I personally don't like the pretentiousness that surrounds things related to classical music, including the instruments, so I try very hard not to limit access based purely on price/appearance. I want my kids (and all kids) to grow up with music as a regular part of their lives, not as some exclusive thing. I understand that an occasional ding/scratch/mark might be the price you pay (literally) but I'm willing to pay it (but I understand that others may not).

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Quote
Originally posted by Apostle:
What Boxer said....

IMO you are under no reasonable obligation to allow the neighborhood rascals to bang away on your new Steinway....The mere idea is unconscionable....train your own children to keep them away and intervene if necessary...designate the piano as a "no touch" zone for visiting little people. Use yellow police tape if necessary...Easily done...no regrets.....You're in charge.

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Quote
Originally posted by Apostle:
What Boxer said....

IMO you are under no reasonable obligation to allow the neighborhood rascals to bang away on your new Steinway....The mere idea is unconscionable....train your own children to keep them away and intervene if necessary...designate the piano as a "no touch" zone for visiting little people. Use yellow police tape if necessary...Easily done...no regrets.....You're in charge.

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I was trying to get the above post by Apostle on my reply. I agree with the comments.

Originally posted by Apostle:
What Boxer said....

IMO you are under no reasonable obligation to allow the neighborhood rascals to bang away on your new Steinway....The mere idea is unconscionable....train your own children to keep them away and intervene if necessary...designate the piano as a "no touch" zone for visiting little people. Use yellow police tape if necessary...Easily done...no regrets.....You're in charge.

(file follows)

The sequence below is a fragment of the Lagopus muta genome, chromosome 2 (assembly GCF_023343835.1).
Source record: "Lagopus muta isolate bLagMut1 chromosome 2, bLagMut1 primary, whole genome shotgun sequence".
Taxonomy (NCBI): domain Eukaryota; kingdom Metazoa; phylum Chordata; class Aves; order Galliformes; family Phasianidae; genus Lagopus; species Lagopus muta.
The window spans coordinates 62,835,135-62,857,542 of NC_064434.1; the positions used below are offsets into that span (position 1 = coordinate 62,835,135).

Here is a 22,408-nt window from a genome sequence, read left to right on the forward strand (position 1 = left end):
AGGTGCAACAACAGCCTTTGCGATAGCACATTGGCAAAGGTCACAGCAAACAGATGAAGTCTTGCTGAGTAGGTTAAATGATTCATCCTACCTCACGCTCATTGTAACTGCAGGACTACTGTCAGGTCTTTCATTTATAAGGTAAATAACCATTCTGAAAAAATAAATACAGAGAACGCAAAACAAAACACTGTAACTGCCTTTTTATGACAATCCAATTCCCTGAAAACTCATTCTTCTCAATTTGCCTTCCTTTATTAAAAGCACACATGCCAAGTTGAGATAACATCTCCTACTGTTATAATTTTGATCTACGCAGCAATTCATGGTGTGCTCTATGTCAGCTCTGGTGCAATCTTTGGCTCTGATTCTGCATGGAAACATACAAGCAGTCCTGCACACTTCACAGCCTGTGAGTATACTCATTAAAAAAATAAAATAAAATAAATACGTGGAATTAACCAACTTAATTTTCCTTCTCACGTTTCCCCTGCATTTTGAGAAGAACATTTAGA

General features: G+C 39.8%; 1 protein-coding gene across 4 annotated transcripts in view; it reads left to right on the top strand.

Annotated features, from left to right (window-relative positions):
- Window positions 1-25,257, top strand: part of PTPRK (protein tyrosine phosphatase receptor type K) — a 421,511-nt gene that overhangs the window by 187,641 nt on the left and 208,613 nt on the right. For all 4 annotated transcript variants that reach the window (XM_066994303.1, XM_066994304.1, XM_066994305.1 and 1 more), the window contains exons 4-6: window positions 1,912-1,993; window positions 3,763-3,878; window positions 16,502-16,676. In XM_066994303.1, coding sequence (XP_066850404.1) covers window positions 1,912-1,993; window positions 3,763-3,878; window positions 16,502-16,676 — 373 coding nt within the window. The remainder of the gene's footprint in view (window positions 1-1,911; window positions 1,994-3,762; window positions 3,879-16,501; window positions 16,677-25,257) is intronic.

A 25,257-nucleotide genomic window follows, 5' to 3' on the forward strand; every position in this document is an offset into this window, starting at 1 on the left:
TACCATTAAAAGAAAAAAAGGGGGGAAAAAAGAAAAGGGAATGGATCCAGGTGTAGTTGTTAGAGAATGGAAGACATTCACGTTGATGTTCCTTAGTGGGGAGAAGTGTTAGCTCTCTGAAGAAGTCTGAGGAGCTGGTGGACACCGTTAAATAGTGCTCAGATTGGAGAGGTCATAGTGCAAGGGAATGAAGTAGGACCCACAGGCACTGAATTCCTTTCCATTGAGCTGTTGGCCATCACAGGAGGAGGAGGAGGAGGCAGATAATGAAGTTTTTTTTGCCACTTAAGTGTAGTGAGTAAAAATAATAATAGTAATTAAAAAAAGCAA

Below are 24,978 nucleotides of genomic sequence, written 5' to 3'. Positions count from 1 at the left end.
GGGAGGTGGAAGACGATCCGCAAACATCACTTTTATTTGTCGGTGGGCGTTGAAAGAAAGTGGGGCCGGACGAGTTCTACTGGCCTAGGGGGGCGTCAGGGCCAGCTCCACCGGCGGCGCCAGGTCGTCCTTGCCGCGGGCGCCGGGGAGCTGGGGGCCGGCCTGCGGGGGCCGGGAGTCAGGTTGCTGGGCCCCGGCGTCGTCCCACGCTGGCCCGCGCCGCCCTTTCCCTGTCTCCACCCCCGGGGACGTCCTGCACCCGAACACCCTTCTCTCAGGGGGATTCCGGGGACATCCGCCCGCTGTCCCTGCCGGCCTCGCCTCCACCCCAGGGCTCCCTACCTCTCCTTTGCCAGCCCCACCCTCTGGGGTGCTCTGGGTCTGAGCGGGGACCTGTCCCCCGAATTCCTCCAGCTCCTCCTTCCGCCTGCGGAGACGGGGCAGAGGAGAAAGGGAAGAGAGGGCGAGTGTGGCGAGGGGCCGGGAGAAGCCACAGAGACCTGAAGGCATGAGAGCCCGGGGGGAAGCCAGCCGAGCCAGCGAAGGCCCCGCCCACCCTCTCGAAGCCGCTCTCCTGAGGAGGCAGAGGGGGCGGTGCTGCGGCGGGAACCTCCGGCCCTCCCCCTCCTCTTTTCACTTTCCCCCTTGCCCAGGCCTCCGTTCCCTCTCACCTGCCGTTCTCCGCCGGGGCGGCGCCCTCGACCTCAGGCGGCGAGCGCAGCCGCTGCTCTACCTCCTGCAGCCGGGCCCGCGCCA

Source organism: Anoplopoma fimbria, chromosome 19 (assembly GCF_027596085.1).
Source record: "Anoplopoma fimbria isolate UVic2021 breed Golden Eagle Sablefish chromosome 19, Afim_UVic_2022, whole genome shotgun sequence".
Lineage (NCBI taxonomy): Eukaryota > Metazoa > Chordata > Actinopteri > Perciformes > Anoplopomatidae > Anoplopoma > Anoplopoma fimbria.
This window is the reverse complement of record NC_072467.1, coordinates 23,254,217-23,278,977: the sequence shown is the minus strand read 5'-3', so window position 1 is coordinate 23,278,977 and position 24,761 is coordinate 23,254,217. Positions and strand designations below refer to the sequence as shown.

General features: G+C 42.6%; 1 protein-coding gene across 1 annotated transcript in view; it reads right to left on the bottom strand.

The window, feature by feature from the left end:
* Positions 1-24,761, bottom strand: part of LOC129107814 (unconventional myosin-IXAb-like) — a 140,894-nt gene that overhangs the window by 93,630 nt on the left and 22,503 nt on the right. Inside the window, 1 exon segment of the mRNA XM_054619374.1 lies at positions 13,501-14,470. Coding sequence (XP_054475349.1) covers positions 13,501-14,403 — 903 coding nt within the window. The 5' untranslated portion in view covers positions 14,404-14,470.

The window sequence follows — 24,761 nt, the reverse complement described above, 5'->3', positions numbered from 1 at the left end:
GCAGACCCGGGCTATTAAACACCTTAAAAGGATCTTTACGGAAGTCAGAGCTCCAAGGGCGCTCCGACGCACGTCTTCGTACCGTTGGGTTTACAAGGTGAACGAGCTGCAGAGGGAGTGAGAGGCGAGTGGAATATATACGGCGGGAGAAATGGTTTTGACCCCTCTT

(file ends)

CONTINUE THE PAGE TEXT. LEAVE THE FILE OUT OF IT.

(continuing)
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Do people think it is okay to touch someone else's piano because of how big and "in your face" it is? Would anyone think it is okay to pick up someone's violin without asking or strum on someone else's guitar? I know my brother keeps all of his guitars right out in the open ... do smaller instruments have the same allure? I won't even bring up clarinets or saxaphones. This is such an interesting thread to me and I think it goes beyond just children being curious. I've seen my share of adults in someone else's house start plunking away on a piano. I guess I am wondering, in a long winded way, what makes the piano such a "community" instrument.

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I hate the whole "wash your hands" thing. It's like "now go wash your hands sonny" AND THEN BANG ON THE PIANO.

Yes, I think they should wash their hands of course, but that should be about the fourth thing you say after I'll kill you if you bang on it, I'll kill you if you scratch it, I'll kill you if you touch anything but the keys, oh, AND WASH YOUR HANDS.

And why won't anybody just say that it's a good idea to have a second piano (the $400 model) in the rec room or the basement or the kids room and let that be the one they destroy. That's a very cheap and effective way to encourage piano while not allowing them to touch the nice one.

To think kids won't damage a piano is like pretending your son won't destroy his car when he takes it to college. He will. Or rather, his friends will.

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Quote
Originally posted by bitWrangler:
I have a 7 and 5 yo and I think the answer is fairly simple and consistent (i.e. it applies to EVERYONE, not just your kids or just the neighbors kids). The rule is you respect the piano. Everyone is free to play it, but not play with/on it. The "other" kids are told the rules and as long as they follow they are allowed to play the piano. Anyone not following the rules and it's off limits. This goes for the grand and the digitals. The key point is to understand that these are instruments and not toys (but equally important to understand that they can be just as fun as toys).